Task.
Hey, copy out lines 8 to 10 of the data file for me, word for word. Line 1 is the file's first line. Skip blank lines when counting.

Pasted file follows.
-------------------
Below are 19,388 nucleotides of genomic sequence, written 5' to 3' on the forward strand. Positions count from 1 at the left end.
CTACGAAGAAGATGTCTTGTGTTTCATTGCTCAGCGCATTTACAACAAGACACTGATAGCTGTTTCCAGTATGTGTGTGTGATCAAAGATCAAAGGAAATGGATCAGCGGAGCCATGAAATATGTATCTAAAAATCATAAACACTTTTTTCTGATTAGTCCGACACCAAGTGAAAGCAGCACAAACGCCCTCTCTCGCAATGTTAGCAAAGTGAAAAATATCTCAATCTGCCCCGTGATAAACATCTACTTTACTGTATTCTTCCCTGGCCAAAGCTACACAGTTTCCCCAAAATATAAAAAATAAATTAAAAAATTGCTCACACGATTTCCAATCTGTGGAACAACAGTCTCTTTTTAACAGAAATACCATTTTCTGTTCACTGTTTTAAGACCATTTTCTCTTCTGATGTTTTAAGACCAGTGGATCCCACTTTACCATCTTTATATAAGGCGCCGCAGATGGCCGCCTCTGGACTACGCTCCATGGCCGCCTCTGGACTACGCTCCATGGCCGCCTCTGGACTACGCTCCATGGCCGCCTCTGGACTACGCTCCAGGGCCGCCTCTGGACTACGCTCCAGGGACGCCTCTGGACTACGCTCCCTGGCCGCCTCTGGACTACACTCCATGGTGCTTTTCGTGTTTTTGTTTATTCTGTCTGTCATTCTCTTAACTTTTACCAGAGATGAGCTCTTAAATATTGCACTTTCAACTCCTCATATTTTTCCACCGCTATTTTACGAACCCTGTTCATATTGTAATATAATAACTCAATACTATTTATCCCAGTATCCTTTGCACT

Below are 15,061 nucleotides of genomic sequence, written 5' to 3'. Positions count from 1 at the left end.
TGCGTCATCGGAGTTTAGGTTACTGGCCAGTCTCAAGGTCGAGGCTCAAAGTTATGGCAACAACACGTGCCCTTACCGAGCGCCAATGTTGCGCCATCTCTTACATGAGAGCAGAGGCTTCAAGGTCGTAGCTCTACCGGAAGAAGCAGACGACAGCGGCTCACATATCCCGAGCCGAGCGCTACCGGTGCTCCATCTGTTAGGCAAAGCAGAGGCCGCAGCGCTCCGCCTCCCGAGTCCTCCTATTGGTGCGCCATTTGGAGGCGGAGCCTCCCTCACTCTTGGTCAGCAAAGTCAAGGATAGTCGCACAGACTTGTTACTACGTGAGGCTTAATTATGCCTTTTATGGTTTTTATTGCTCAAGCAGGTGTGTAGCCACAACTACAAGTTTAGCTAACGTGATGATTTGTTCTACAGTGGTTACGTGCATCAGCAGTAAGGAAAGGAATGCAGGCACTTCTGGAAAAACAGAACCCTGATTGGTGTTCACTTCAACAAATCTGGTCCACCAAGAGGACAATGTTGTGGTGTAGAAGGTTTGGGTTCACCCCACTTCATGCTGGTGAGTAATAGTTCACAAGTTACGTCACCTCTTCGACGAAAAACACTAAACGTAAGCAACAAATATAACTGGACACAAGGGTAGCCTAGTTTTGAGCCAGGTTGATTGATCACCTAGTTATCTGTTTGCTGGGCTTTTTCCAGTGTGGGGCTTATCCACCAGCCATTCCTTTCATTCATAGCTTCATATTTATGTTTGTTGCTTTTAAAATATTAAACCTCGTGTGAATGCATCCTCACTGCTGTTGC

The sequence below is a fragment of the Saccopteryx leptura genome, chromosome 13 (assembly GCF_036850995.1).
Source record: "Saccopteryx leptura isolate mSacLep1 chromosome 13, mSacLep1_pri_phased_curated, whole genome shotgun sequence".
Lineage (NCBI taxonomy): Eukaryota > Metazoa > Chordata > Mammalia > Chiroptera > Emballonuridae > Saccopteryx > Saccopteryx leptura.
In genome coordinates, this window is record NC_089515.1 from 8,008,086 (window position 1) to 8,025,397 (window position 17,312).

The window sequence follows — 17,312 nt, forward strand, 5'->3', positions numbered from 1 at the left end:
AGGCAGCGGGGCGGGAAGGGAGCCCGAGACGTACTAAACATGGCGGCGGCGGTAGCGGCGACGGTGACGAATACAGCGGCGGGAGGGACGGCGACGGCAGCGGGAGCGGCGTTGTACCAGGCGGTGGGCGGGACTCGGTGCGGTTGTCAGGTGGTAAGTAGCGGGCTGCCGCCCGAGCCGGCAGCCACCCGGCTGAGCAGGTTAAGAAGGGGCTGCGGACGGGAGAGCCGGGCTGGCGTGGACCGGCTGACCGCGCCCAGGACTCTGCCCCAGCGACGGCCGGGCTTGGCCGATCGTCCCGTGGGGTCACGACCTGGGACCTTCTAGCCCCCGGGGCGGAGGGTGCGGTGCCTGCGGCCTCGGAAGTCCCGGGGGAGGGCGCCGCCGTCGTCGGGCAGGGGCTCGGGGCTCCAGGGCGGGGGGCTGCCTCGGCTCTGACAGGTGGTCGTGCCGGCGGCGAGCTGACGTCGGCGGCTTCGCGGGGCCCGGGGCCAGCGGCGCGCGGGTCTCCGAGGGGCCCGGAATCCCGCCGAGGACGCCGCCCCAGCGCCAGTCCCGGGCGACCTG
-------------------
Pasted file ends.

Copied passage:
In genome coordinates, this window is record NC_089515.1 from 8,008,086 (window position 1) to 8,025,397 (window position 17,312).

The window sequence follows — 17,312 nt, forward strand, 5'->3', positions numbered from 1 at the left end:
AGGCAGCGGGGCGGGAAGGGAGCCCGAGACGTACTAAACATGGCGGCGGCGGTAGCGGCGACGGTGACGAATACAGCGGCGGGAGGGACGGCGACGGCAGCGGGAGCGGCGTTGTACCAGGCGGTGGGCGGGACTCGGTGCGGTTGTCAGGTGGTAAGTAGCGGGCTGCCGCCCGAGCCGGCAGCCACCCGGCTGAGCAGGTTAAGAAGGGGCTGCGGACGGGAGAGCCGGGCTGGCGTGGACCGGCTGACCGCGCCCAGGACTCTGCCCCAGCGACGGCCGGGCTTGGCCGATCGTCCCGTGGGGTCACGACCTGGGACCTTCTAGCCCCCGGGGCGGAGGGTGCGGTGCCTGCGGCCTCGGAAGTCCCGGGGGAGGGCGCCGCCGTCGTCGGGCAGGGGCTCGGGGCTCCAGGGCGGGGGGCTGCCTCGGCTCTGACAGGTGGTCGTGCCGGCGGCGAGCTGACGTCGGCGGCTTCGCGGGGCCCGGGGCCAGCGGCGCGCGGGTCTCCGAGGGGCCCGGAATCCCGCCGAGGACGCCGCCCCAGCGCCAGTCCCGGGCGACCTG